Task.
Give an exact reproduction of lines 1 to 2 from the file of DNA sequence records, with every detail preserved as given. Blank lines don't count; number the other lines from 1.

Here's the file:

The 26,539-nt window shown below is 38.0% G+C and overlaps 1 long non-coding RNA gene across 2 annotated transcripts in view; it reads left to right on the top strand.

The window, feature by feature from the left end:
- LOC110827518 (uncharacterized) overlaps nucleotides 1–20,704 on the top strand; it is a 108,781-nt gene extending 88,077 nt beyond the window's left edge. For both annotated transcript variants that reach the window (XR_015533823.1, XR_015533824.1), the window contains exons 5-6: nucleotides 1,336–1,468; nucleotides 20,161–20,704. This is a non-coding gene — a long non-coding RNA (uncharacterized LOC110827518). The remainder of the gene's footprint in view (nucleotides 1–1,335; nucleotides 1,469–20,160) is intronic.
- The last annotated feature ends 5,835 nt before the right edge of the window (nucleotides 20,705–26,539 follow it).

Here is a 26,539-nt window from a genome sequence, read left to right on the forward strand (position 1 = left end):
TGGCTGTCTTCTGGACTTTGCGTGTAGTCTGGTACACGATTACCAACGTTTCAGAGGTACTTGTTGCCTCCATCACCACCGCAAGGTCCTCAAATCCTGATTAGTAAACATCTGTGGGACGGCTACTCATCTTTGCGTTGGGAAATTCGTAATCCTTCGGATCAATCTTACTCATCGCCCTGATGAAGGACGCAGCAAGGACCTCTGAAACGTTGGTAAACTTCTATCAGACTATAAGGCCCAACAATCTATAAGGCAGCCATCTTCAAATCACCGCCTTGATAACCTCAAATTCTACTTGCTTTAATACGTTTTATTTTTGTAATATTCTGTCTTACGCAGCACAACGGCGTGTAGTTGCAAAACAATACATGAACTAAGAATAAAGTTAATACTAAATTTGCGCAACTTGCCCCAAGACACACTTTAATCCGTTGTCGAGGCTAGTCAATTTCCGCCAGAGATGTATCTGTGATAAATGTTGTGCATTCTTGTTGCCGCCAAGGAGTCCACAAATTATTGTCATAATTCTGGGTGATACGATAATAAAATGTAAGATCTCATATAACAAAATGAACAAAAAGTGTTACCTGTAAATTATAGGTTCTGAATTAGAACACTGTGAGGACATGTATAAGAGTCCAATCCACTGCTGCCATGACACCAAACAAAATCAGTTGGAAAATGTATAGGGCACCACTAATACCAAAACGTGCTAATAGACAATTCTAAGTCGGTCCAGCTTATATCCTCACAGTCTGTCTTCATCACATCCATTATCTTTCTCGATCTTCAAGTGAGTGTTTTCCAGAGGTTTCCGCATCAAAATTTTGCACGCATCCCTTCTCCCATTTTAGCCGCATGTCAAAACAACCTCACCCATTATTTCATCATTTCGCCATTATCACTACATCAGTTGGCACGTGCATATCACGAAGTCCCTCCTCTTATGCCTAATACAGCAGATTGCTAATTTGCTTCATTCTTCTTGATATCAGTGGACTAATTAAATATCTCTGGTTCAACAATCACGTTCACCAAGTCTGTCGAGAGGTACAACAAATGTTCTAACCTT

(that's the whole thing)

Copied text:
The 26,539-nt window shown below is 38.0% G+C and overlaps 1 long non-coding RNA gene across 2 annotated transcripts in view; it reads left to right on the top strand.

The window, feature by feature from the left end: